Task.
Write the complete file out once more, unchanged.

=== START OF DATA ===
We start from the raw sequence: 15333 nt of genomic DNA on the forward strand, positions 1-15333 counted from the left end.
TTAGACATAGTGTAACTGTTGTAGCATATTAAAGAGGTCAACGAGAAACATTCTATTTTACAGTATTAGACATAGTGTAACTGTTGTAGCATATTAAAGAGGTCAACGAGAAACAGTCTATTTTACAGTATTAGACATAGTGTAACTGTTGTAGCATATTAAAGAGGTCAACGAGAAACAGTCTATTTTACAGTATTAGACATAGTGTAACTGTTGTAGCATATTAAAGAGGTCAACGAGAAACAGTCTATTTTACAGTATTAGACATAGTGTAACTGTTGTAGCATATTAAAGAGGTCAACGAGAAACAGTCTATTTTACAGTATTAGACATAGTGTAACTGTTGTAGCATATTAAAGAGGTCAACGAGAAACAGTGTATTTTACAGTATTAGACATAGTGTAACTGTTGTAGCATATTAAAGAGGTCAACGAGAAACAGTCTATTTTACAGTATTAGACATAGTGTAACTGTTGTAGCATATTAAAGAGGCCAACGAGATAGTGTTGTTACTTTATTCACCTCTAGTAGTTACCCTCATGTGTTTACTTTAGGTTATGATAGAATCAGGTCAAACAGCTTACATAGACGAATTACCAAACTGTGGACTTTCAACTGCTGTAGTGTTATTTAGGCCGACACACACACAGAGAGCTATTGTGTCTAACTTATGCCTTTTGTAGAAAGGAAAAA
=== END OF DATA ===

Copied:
We start from the raw sequence: 15333 nt of genomic DNA on the forward strand, positions 1-15333 counted from the left end.
TTAGACATAGTGTAACTGTTGTAGCATATTAAAGAGGTCAACGAGAAACATTCTATTTTACAGTATTAGACATAGTGTAACTGTTGTAGCATATTAAAGAGGTCAACGAGAAACAGTCTATTTTACAGTATTAGACATAGTGTAACTGTTGTAGCATATTAAAGAGGTCAACGAGAAACAGTCTATTTTACAGTATTAGACATAGTGTAACTGTTGTAGCATATTAAAGAGGTCAACGAGAAACAGTCTATTTTACAGTATTAGACATAGTGTAACTGTTGTAGCATATTAAAGAGGTCAACGAGAAACAGTCTATTTTACAGTATTAGACATAGTGTAACTGTTGTAGCATATTAAAGAGGTCAACGAGAAACAGTGTATTTTACAGTATTAGACATAGTGTAACTGTTGTAGCATATTAAAGAGGTCAACGAGAAACAGTCTATTTTACAGTATTAGACATAGTGTAACTGTTGTAGCATATTAAAGAGGCCAACGAGATAGTGTTGTTACTTTATTCACCTCTAGTAGTTACCCTCATGTGTTTACTTTAGGTTATGATAGAATCAGGTCAAACAGCTTACATAGACGAATTACCAAACTGTGGACTTTCAACTGCTGTAGTGTTATTTAGGCCGACACACACACAGAGAGCTATTGTGTCTAACTTATGCCTTTTGTAGAAAGGAAAAA